The body’s immune system is a remarkably designed defense system to protect you from harmful infections and diseases. When the body senses foreign substances (called antigens), the immune system generates an inflammatory response to get rid of them.
Although our immune system is continuously working to rid us of foreign invaders, what makes people sick is a combination of their exposure to these risks and their personal level of resilience. Although you can’t always control exposure, you CAN make dietary choices that give your body some serious disease-fighting support.
A wide variety of diverse foods, especially fruits and vegetables, can have a huge impact on your immune system’s resilience. Foods may support immune function in various ways, including regulating inflammation, increasing resilience against infections, and by exhibiting anti-microbial and anti-cancer effects.
15 foods for your family’s immune health
7. Fatty Fish
10. Matcha Green Tea
12. Olive Oil
Apples are great sources of fiber and natural sugars. As an added benefit, apple skins contain quercetin, a type of plant pigment flavonoid that helps boost your immune system and reduce inflammation. Quercetin, also found in berries, grapes, broccoli, and tea, is known to decrease inflammation and demonstrates anti-allergic activity.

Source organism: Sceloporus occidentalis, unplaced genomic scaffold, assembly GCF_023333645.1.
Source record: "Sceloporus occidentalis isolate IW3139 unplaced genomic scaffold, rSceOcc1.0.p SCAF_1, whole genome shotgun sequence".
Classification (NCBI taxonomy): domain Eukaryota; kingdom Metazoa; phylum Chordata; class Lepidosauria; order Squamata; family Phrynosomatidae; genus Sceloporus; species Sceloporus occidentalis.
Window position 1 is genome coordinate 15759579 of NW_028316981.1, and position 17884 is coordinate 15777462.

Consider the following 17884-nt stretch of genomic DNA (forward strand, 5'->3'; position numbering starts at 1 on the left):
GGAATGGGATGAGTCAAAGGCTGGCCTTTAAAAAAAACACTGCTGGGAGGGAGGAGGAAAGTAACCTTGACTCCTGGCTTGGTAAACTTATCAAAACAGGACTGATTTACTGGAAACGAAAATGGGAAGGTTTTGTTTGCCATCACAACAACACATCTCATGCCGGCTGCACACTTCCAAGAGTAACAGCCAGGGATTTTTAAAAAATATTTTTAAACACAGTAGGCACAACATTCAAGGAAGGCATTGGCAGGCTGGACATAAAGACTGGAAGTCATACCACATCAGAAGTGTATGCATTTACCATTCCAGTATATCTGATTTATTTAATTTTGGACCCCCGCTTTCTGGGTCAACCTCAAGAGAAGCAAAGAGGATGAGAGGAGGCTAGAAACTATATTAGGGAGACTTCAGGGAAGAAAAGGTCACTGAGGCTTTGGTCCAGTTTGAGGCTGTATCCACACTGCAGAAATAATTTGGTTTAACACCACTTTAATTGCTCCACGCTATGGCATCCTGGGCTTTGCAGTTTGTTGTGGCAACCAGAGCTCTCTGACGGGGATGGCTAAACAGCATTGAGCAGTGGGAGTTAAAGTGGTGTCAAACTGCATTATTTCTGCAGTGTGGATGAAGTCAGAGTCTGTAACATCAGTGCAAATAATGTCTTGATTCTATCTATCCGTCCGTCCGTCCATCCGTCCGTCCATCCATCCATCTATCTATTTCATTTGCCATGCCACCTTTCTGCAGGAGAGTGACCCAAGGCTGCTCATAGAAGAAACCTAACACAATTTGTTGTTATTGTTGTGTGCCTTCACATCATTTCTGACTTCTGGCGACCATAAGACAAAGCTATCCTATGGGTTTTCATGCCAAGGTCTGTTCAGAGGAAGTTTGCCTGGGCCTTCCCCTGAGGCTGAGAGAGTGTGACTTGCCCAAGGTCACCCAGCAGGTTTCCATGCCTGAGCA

Beans are high in soluble fiber, which is fermented in the gut by microbiota. Some of these soluble fibers act as prebiotics, which may support gastrointestinal health and immune health by reducing symptoms of inflammatory bowel disease and reducing the risk and duration of infectious diarrhea.
Beans also have an abundance of folate, a B vitamin required for the production and regular cell cycle of certain immune cells.
3. Citrus fruits
Citrus is rich in vitamin C, an anti-oxidant and immune-supportive nutrient. Vitamin C is known to decrease the severity and duration of the common cold. Citrus is also high in phenolic compounds and terpenes, which exhibit anti-cancer and anti-inflammatory effects. Citrus fruits, like oranges and grapefruits, also increase the production of white blood cells, boosting your immune system to help fight infections.
Cranberries are crammed with nutrients linked to a lower risk of cardiovascular diseases, diabetes, neurodegenerative conditions, and urinary tract infections. Cranberries contain high levels of anti-oxidant proanthocyanidins (PACs), which can prevent certain types of bacteria from adhering to the urinary tract walls and causing infections.
Cruciferous vegetables include cauliflower, cabbage, collards, broccoli, Brussels sprouts, kale, and bok choy, among others. These vegetables provide sulfur-containing compounds, as well as vitamins, minerals, fiber, and phytonutrients. Research suggests that cruciferous vegetables may support immune health by reducing the risk of certain cancers, such as gastric and prostate cancers, as well as by exerting anti-microbial activity, which may protect against gastrointestinal infections.
7. Fatty fish
Omega-3 fatty acids, found in fatty fish, have been found to lower the risk of coronary disease, heart failure, and death from heart disease. The specific omega-3s eicosapentaenoic acid (EPA) and docosahexaenoic acid (DHA) have anti-inflammatory properties and can lower levels of pro-inflammatory omega-6 fatty acids involved in rheumatoid arthritis (RA).